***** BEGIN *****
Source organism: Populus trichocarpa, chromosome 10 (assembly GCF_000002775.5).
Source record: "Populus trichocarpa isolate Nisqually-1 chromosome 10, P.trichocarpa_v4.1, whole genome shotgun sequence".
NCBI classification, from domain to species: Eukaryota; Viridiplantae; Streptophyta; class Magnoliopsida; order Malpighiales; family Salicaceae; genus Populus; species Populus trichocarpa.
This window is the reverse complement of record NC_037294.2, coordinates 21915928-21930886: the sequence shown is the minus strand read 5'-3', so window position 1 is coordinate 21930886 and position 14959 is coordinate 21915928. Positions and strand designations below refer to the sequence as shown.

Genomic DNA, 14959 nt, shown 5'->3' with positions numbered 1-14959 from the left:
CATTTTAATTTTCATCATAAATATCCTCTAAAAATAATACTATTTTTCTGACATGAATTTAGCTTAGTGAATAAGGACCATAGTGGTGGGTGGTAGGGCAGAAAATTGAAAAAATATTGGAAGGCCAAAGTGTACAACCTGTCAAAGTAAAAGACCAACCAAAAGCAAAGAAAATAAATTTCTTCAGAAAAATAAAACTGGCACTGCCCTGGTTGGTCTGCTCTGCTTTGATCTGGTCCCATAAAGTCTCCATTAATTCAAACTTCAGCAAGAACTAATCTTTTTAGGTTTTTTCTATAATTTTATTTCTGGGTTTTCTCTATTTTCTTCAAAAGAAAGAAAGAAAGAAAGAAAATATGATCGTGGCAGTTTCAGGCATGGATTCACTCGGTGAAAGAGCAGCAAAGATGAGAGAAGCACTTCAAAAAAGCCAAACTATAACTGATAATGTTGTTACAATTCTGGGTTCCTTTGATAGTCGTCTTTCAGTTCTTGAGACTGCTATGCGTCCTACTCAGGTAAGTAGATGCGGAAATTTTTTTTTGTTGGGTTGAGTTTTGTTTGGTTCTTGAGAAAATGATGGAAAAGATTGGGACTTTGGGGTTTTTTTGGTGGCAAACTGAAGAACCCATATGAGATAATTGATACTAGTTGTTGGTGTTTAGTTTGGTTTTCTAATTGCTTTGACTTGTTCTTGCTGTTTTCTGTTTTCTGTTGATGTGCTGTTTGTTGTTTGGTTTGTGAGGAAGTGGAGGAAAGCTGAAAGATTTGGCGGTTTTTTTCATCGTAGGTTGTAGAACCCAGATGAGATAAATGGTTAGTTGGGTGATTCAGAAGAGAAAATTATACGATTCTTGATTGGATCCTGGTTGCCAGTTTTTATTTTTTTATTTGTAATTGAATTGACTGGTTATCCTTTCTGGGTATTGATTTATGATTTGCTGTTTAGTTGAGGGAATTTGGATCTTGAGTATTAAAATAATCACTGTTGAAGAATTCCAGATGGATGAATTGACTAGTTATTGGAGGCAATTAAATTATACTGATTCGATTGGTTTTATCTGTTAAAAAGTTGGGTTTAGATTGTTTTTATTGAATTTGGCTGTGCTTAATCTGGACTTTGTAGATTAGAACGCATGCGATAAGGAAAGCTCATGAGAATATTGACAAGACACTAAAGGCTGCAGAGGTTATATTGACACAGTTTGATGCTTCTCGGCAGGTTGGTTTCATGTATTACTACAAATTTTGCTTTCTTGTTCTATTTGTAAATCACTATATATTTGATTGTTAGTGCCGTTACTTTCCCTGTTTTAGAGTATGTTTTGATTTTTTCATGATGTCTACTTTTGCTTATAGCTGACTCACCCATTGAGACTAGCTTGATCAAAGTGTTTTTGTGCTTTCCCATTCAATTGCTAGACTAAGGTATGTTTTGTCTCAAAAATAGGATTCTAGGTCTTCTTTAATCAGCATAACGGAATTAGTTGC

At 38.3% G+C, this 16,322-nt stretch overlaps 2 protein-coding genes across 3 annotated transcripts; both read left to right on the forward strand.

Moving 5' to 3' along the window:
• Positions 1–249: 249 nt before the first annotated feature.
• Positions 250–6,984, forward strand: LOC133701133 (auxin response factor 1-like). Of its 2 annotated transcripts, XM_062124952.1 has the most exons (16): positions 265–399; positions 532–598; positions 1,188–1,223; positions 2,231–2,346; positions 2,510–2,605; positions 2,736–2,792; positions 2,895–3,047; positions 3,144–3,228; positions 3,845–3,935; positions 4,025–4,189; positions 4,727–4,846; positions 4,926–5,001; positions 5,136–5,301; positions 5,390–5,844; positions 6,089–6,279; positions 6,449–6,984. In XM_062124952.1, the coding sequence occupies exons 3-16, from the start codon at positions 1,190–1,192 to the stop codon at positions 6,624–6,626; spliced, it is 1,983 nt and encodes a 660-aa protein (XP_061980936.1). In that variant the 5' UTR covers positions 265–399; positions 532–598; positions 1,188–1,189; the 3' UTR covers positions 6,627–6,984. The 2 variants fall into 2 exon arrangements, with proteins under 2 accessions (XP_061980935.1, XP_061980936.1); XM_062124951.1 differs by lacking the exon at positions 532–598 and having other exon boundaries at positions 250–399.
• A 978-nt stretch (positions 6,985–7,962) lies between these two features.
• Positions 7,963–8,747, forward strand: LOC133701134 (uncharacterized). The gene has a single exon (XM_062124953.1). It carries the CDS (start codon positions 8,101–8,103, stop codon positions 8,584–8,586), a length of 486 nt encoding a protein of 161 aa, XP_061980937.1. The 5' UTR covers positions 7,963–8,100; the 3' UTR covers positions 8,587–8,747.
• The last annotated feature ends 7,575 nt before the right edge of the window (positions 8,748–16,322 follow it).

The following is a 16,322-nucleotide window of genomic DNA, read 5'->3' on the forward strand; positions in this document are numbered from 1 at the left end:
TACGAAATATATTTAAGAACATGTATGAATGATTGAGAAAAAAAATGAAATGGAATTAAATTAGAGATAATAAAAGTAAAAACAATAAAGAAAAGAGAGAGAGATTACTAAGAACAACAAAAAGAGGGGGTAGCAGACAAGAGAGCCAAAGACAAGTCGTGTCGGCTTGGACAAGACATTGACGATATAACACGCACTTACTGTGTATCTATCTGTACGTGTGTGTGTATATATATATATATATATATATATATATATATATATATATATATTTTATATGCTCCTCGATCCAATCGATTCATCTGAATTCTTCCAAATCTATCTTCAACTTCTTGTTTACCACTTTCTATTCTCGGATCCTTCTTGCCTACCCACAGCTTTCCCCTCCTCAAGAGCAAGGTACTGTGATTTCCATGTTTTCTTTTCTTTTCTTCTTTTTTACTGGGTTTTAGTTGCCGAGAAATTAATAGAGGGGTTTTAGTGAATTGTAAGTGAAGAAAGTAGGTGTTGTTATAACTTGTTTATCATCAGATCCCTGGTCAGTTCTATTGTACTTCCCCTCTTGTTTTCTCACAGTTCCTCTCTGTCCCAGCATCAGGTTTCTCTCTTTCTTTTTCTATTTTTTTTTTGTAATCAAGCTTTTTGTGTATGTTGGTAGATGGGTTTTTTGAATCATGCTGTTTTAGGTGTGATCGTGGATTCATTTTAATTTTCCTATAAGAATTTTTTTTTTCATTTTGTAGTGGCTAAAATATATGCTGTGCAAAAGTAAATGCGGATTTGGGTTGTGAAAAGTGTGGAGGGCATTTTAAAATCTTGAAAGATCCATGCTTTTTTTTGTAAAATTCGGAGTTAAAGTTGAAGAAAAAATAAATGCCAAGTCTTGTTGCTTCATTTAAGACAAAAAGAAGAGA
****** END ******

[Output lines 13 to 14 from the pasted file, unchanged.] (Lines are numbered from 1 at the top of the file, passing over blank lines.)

• The last annotated feature ends 7,575 nt before the right edge of the window (positions 8,748–16,322 follow it).

The following is a 16,322-nucleotide window of genomic DNA, read 5'->3' on the forward strand; positions in this document are numbered from 1 at the left end: